Great Lakes Workshop Series on Remote Sensing of Water Quality

The Great Lakes Workshop Series on Remote Sensing of Water Quality brought together international researchers on the remote sensing of inland waters and the end users who put remote sensing products to work monitoring and managing the Great Lakes.

The 2014 series consisted of two workshops, each lasting two days, that included plenary presentations, breakout groups, and networking events. Participants learned about remote-sensing resources and best practices from leaders in the field, connected with other attendees for potential collaborations, and contributed to the development of a working community of practice for Great Lakes remote sensing. Stakeholders gained in-depth insight into how to apply available remote sensing products to their organization’s current challenges and had the opportunity to provide direct input into future priorities for data product development. It is hoped that the series can be continued with annual update meetings in future years.

Overall Goal

Through a series of interactive workshops and use of an interactive web site, establish a network of regional, national and international stakeholders to better utilize remote sensing technologies to address Great lakes issues.

The stakeholders include not only aquatic remote sensing investigators, but managers, regulators, researchers, educators, and the general public and represent federal, state, local agencies, universities and colleges, tribes, and not-for-profit research centers.

Join the Google Group for Great Lakes Remote Sensing


The state of the science of remote sensing of inland waters, particularly the Great Lakes, has progressed significantly over the past decade, in step with investments by NASA in next-generation satellite infrastructure, the improvement of freshwater-specific optical algorithms, developments in aquatic applications of radar and lidar data, and the availability of increasingly capable unmanned aerial systems (UASs) and autonomous underwater vehicles (AUVs), among other advances. However, despite efforts by the Great Lakes Observing System (GLOS), the Great Lakes Commission and other entities to coordinate research and facilitate data sharing, the evolution of a regional remote sensing community of practice in the Great Lakes is still in its early stages. In an effort to provide the basis for continuing advances in the state of science and technology of remote sensing of inland water quality, Great Lakes stakeholders, policymakers, and researchers involved in remote sensing science and monitoring are invited to a series of two workshops. These workshops, and their accompanying interactive website and information sharing system, will provide a platform for collaboration between stakeholders and researchers and help to establish a community consensus on scientific and technical gaps and research priorities in this area. Proceedings from the workshops will include a summary white paper and a community website with networking capabilities and access to meeting documents.

Primary Objectives

  • Develop a Great Lakes remote sensing community of practice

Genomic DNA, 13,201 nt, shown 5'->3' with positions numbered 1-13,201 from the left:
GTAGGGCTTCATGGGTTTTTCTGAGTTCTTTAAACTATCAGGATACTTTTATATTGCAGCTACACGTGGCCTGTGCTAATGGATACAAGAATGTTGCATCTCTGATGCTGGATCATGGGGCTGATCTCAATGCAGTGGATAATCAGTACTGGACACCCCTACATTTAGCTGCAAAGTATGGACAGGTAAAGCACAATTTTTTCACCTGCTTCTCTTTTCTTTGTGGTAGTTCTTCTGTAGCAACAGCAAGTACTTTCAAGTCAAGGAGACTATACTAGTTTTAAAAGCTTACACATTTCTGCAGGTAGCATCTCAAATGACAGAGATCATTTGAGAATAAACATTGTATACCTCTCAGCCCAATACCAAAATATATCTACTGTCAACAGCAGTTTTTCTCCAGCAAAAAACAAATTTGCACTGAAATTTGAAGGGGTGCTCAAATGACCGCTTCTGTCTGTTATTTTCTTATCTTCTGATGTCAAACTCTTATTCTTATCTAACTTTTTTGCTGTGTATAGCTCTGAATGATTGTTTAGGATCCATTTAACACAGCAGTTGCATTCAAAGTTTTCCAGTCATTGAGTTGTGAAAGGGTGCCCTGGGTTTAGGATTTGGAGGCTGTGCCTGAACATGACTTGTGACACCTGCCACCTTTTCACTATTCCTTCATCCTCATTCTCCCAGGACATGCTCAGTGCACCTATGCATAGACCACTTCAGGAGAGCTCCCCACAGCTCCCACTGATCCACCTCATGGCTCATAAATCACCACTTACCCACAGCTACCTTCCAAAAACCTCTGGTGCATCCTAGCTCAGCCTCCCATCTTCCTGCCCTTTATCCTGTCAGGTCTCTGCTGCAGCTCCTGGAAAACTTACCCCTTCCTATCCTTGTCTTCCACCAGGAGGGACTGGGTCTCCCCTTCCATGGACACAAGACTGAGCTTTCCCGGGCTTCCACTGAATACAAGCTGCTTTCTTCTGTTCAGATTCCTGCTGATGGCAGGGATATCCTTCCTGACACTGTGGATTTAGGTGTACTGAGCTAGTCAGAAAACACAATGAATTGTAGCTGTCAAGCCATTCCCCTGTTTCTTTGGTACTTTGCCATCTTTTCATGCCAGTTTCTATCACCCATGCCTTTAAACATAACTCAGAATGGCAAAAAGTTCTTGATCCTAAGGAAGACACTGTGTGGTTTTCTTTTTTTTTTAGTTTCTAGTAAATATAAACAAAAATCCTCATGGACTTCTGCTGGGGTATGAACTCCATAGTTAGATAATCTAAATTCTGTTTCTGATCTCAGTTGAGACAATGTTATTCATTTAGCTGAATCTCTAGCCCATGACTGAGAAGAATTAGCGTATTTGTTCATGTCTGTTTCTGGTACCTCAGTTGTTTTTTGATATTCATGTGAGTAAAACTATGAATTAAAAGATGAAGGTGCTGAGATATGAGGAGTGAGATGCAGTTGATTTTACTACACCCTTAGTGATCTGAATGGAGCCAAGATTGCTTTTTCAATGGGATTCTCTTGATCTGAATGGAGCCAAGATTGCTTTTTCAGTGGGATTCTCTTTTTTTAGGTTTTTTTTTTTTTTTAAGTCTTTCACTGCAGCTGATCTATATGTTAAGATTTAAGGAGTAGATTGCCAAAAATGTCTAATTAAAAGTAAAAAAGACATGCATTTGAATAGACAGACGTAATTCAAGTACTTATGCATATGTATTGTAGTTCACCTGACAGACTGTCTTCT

• Identify and document the state of the science and practice of Great Lakes remote sensing
  • Understand the needs of end users/stakeholders
  • Identify gaps in the remote sensing technology and the science based around the remote sensing
  • Prioritize gaps to be addressed in respect to the science and technology of remote sensing of the Great Lakes
  • Provide recommendations to the 2017 NASA Earth Science Decadal Survey based on the gap analysis and other workshop findings.

Overall Anticipated Outcomes from the Workshops

  1. Establishment of a network of stakeholders that further the use of remote sensing technologies for Great lakes applications
  2. A forum to advise NASA on the requirements of future remote sensing systems to address Great lakes issues
  3. A user-friendly interactive website that facilitates stakeholder interaction
  4. A comprehensive summary of existing Great Lakes remote sensing products and algorithms with comments on performance and best use practices
  5. Comprehensive list  of where Great Lakes remote sensing data reside
  6. Summary of the gaps and new requirements formulated during the workshop.

Steering Committee

  • Larry Liou, Project Manager, NASA John H. Glenn Research Center
  • Robert Shuchman, Co-Director, Michigan Tech Research Institute—Michigan Tech University
  • Steve Greb, Hydrologist, Wisconsin Department of Natural Resources (DNR)
  • George Leshkevich, Physical Scientist, NOAA Great Lakes Environmental Research Laboratory (GLERL)
  • John Bratton, Deputy Director, NOAA GLERL
  • Jennifer Read, Executive Director, Great Lakes Observing System (GLOS)
  • John Lekki, Optical Systems Research Engineer, NASA John H. Glenn Research Center

User Forums

Interactive user forums for the workshop participants are under development. We would like to solicit input from attendees and interested parties to help shape the focus of the workshops to be as useful as possible to the community. To this end, eight questions have been generated by the Steering Committee.  All interested stakeholders, including those who will not be able to attend in person, are encouraged to provide input by clicking on the link below:

Please provide feedback on eight questions related to the upcoming workshops.

Great Lakes Data Sources

Remote Sensing Projects and Data Sources